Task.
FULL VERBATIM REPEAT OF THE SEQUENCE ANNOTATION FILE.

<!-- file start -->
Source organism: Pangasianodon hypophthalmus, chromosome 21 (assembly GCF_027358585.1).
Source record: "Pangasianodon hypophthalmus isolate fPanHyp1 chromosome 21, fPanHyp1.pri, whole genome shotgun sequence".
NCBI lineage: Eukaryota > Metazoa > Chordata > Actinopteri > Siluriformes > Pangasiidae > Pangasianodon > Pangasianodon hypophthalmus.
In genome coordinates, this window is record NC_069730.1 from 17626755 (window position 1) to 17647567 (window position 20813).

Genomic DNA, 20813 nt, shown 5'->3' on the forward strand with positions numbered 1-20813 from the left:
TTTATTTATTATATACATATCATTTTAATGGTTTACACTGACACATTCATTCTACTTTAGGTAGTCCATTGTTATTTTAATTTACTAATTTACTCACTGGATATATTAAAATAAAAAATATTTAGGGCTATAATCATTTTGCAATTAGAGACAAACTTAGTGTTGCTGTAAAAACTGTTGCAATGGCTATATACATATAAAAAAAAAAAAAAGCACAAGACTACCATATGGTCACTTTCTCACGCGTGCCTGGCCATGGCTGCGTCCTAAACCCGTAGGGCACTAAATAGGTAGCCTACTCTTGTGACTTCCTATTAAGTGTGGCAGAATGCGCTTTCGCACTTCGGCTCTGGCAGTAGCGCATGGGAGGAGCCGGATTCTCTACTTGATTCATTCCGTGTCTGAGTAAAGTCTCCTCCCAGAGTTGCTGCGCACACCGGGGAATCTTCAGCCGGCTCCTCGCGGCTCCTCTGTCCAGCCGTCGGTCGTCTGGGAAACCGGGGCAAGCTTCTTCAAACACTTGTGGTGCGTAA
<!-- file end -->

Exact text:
Source organism: Pangasianodon hypophthalmus, chromosome 21 (assembly GCF_027358585.1).
Source record: "Pangasianodon hypophthalmus isolate fPanHyp1 chromosome 21, fPanHyp1.pri, whole genome shotgun sequence".
NCBI lineage: Eukaryota > Metazoa > Chordata > Actinopteri > Siluriformes > Pangasiidae > Pangasianodon > Pangasianodon hypophthalmus.
In genome coordinates, this window is record NC_069730.1 from 17626755 (window position 1) to 17647567 (window position 20813).

Genomic DNA, 20813 nt, shown 5'->3' on the forward strand with positions numbered 1-20813 from the left:
TTTATTTATTATATACATATCATTTTAATGGTTTACACTGACACATTCATTCTACTTTAGGTAGTCCATTGTTATTTTAATTTACTAATTTACTCACTGGATATATTAAAATAAAAAATATTTAGGGCTATAATCATTTTGCAATTAGAGACAAACTTAGTGTTGCTGTAAAAACTGTTGCAATGGCTATATACATATAAAAAAAAAAAAAAGCACAAGACTACCATATGGTCACTTTCTCACGCGTGCCTGGCCATGGCTGCGTCCTAAACCCGTAGGGCACTAAATAGGTAGCCTACTCTTGTGACTTCCTATTAAGTGTGGCAGAATGCGCTTTCGCACTTCGGCTCTGGCAGTAGCGCATGGGAGGAGCCGGATTCTCTACTTGATTCATTCCGTGTCTGAGTAAAGTCTCCTCCCAGAGTTGCTGCGCACACCGGGGAATCTTCAGCCGGCTCCTCGCGGCTCCTCTGTCCAGCCGTCGGTCGTCTGGGAAACCGGGGCAAGCTTCTTCAAACACTTGTGGTGCGTAA